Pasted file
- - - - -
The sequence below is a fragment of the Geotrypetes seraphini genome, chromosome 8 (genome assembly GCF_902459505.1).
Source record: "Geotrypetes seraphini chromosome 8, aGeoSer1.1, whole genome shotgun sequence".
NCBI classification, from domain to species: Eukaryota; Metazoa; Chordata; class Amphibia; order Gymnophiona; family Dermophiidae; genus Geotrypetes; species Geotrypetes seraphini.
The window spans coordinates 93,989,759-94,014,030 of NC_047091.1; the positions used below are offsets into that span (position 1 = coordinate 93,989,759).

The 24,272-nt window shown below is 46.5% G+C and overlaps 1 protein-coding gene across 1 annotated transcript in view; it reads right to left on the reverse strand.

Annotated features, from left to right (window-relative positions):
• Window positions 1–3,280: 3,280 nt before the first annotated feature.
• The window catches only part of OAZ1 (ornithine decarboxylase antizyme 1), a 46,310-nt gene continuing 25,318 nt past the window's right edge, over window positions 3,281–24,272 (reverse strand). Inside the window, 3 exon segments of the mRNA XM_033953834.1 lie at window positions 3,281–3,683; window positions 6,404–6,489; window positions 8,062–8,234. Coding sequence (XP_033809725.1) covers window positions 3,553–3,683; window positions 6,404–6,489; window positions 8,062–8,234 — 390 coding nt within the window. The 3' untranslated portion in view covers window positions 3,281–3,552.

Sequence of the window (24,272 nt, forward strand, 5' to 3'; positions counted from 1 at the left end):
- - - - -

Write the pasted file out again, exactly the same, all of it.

The sequence below is a fragment of the Geotrypetes seraphini genome, chromosome 8 (genome assembly GCF_902459505.1).
Source record: "Geotrypetes seraphini chromosome 8, aGeoSer1.1, whole genome shotgun sequence".
NCBI classification, from domain to species: Eukaryota; Metazoa; Chordata; class Amphibia; order Gymnophiona; family Dermophiidae; genus Geotrypetes; species Geotrypetes seraphini.
The window spans coordinates 93,989,759-94,014,030 of NC_047091.1; the positions used below are offsets into that span (position 1 = coordinate 93,989,759).

The 24,272-nt window shown below is 46.5% G+C and overlaps 1 protein-coding gene across 1 annotated transcript in view; it reads right to left on the reverse strand.

Annotated features, from left to right (window-relative positions):
• Window positions 1–3,280: 3,280 nt before the first annotated feature.
• The window catches only part of OAZ1 (ornithine decarboxylase antizyme 1), a 46,310-nt gene continuing 25,318 nt past the window's right edge, over window positions 3,281–24,272 (reverse strand). Inside the window, 3 exon segments of the mRNA XM_033953834.1 lie at window positions 3,281–3,683; window positions 6,404–6,489; window positions 8,062–8,234. Coding sequence (XP_033809725.1) covers window positions 3,553–3,683; window positions 6,404–6,489; window positions 8,062–8,234 — 390 coding nt within the window. The 3' untranslated portion in view covers window positions 3,281–3,552.

Sequence of the window (24,272 nt, forward strand, 5' to 3'; positions counted from 1 at the left end):